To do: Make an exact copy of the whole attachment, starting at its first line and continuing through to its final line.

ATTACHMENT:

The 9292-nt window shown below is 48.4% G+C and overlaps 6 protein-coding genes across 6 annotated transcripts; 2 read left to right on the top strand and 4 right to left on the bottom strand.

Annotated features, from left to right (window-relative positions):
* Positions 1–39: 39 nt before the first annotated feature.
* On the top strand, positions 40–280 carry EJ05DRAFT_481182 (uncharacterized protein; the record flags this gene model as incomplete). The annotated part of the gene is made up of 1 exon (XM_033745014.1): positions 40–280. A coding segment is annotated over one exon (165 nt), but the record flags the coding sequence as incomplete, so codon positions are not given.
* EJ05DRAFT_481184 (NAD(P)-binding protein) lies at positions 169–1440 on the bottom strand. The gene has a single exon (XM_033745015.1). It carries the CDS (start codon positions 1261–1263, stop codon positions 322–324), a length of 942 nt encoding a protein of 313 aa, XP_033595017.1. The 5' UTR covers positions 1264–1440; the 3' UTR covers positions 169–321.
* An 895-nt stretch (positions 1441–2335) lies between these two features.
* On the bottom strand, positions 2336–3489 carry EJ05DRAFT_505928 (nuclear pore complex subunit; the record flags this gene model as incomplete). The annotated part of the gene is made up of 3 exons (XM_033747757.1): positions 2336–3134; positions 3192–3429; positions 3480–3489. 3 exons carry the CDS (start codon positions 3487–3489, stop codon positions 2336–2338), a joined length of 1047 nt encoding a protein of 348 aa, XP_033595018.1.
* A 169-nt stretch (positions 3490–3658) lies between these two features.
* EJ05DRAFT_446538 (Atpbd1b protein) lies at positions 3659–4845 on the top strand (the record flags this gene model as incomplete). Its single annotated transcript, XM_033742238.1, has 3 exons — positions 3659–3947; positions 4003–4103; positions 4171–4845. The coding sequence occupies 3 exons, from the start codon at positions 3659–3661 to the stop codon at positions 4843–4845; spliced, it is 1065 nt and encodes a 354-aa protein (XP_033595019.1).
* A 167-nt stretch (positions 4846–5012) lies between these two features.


The 9292-nt window shown below is 48.4% G+C and overlaps 6 protein-coding genes across 6 annotated transcripts; 2 read left to right on the top strand and 4 right to left on the bottom strand.

Annotated features, from left to right (window-relative positions):
* Positions 1–39: 39 nt before the first annotated feature.
* On the top strand, positions 40–280 carry EJ05DRAFT_481182 (uncharacterized protein; the record flags this gene model as incomplete). The annotated part of the gene is made up of 1 exon (XM_033745014.1): positions 40–280. A coding segment is annotated over one exon (165 nt), but the record flags the coding sequence as incomplete, so codon positions are not given.
* EJ05DRAFT_481184 (NAD(P)-binding protein) lies at positions 169–1440 on the bottom strand. The gene has a single exon (XM_033745015.1). It carries the CDS (start codon positions 1261–1263, stop codon positions 322–324), a length of 942 nt encoding a protein of 313 aa, XP_033595017.1. The 5' UTR covers positions 1264–1440; the 3' UTR covers positions 169–321.
* An 895-nt stretch (positions 1441–2335) lies between these two features.
* On the bottom strand, positions 2336–3489 carry EJ05DRAFT_505928 (nuclear pore complex subunit; the record flags this gene model as incomplete). The annotated part of the gene is made up of 3 exons (XM_033747757.1): positions 2336–3134; positions 3192–3429; positions 3480–3489. 3 exons carry the CDS (start codon positions 3487–3489, stop codon positions 2336–2338), a joined length of 1047 nt encoding a protein of 348 aa, XP_033595018.1.
* A 169-nt stretch (positions 3490–3658) lies between these two features.
* EJ05DRAFT_446538 (Atpbd1b protein) lies at positions 3659–4845 on the top strand (the record flags this gene model as incomplete). Its single annotated transcript, XM_033742238.1, has 3 exons — positions 3659–3947; positions 4003–4103; positions 4171–4845. The coding sequence occupies 3 exons, from the start codon at positions 3659–3661 to the stop codon at positions 4843–4845; spliced, it is 1065 nt and encodes a 354-aa protein (XP_033595019.1).
* A 167-nt stretch (positions 4846–5012) lies between these two features.